I think it’s safe to say that we all have informal criteria for judging others. For example, if a new acquaintance says to me, “Oh, let’s go out for those precious cocktails with the umbrellas in them that the trendy new restaurant/lounge in Palm Springs now serves each night from 7:01 until 7:08,” chances are that I will think my new acquaintance has mistaken me for someone who cares for shit like that, and I will most likely do my best to avoid running into that new acquaintance ever again. Conversely, if a new acquaintance says to me, “Hey, let’s go listen to The Ramones and play pool at the dive bar in the Mission district that serves $1 PBR 24/7,” then I’ll probably cultivate the friendship. But we do not live in an ideal world, a world in which people strip off disguises and frills and show their bare-boned identities right away. We live in a world in which many people are complex, dishonest, manipulative, insecure, well-intentioned, guarded, and exhausted, often all at once. Therefore, judging others can be complicated and often fruitless, and therein lies the brilliance of the Litmus Test.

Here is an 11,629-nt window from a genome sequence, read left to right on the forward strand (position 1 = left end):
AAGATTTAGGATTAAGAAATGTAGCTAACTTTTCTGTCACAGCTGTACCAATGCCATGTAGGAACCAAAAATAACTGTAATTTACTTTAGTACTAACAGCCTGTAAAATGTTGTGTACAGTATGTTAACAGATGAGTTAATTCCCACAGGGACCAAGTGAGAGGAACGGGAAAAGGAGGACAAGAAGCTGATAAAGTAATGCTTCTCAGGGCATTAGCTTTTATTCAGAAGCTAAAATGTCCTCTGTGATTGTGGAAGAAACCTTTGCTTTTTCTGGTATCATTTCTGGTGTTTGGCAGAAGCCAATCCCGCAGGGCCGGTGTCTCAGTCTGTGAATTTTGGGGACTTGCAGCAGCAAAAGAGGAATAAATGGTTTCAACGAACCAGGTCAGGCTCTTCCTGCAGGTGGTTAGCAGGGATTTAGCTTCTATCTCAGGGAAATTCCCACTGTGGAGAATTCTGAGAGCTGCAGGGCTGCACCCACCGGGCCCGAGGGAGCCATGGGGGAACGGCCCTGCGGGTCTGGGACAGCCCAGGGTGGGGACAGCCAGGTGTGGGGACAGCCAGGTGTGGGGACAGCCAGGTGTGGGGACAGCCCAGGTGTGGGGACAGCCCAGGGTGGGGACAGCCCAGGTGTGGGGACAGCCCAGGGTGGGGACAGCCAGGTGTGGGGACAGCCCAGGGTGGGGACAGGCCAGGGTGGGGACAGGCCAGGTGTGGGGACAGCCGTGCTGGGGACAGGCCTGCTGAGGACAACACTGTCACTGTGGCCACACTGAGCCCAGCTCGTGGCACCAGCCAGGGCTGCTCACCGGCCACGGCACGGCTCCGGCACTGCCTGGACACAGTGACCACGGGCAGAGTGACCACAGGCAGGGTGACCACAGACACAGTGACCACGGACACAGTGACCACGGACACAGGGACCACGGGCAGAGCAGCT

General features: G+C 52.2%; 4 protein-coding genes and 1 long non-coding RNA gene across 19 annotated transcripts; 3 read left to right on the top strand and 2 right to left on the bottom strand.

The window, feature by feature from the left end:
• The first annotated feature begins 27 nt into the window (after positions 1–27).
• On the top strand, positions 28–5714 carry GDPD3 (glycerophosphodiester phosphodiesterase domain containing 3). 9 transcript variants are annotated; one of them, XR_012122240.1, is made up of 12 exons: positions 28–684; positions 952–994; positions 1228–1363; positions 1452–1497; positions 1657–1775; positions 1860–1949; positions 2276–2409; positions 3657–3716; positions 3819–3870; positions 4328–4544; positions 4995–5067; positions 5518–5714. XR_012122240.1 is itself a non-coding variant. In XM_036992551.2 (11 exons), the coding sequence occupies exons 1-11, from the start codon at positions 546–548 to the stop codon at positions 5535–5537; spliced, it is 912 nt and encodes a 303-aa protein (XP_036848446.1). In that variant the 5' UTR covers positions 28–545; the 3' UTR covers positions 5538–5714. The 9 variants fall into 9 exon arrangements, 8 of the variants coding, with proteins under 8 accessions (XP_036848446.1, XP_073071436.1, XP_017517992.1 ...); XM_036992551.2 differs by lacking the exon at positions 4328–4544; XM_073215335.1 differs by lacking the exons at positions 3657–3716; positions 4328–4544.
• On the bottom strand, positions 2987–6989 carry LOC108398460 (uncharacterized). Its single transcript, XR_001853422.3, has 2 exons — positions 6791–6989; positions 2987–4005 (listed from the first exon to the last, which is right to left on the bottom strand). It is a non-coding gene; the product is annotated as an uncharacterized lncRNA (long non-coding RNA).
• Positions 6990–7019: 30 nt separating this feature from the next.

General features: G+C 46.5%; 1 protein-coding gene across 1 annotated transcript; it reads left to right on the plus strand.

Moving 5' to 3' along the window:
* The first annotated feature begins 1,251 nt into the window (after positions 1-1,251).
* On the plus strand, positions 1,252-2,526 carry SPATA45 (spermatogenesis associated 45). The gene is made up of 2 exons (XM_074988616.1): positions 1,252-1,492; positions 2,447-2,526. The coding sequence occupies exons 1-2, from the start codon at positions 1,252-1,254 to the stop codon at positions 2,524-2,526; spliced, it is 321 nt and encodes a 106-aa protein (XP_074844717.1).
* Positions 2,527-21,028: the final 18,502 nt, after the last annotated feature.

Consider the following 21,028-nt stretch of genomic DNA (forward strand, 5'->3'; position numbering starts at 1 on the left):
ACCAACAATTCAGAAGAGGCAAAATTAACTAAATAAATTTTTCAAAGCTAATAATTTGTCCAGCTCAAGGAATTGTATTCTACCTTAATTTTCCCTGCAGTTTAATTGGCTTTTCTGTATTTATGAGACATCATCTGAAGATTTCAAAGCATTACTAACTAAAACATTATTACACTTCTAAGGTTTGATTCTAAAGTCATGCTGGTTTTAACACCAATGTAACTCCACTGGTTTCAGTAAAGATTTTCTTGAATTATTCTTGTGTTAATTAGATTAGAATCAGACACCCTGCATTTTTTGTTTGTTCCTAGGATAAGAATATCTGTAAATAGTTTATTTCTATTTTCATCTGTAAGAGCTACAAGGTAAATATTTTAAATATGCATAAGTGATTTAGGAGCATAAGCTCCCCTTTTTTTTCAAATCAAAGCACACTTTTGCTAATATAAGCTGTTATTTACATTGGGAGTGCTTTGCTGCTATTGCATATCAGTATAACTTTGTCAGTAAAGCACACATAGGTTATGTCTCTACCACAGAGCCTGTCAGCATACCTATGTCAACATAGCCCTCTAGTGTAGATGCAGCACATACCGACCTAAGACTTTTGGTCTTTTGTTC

The Litmus Test can vary drastically from person to person, and it necessarily springs from an individual’s experiences and interests. For example, my Litmus Test for friends or girlfriends is a movie called Airborne, which I watched as often as possible when I was 14 years old and we had HBO at my house for a one-month trial period, which we did not extend because certain parties might say that I watched Airborne TOO often. Airborne is about a pacifistic, surfing-oriented teenager from southern California who must move to Cincinnati for 6 months to live with his aunt, uncle, and cousin while his parents conduct field studies of the Australian Wombat. Unfortunately for our protagonist, there are no waves in Ohio, and he must strap on his Rollerblades to prove to his new, hockey-obsessed classmates that he is worth his salt. I have found that this movie is a highly accurate barometer that helps me judge whether I should cultivate relationships with specific individuals-I have screened this movie to numerous acquaintances and friends, and I believe that it confirms (and occasionally alters) my opinions of them, for better or worse.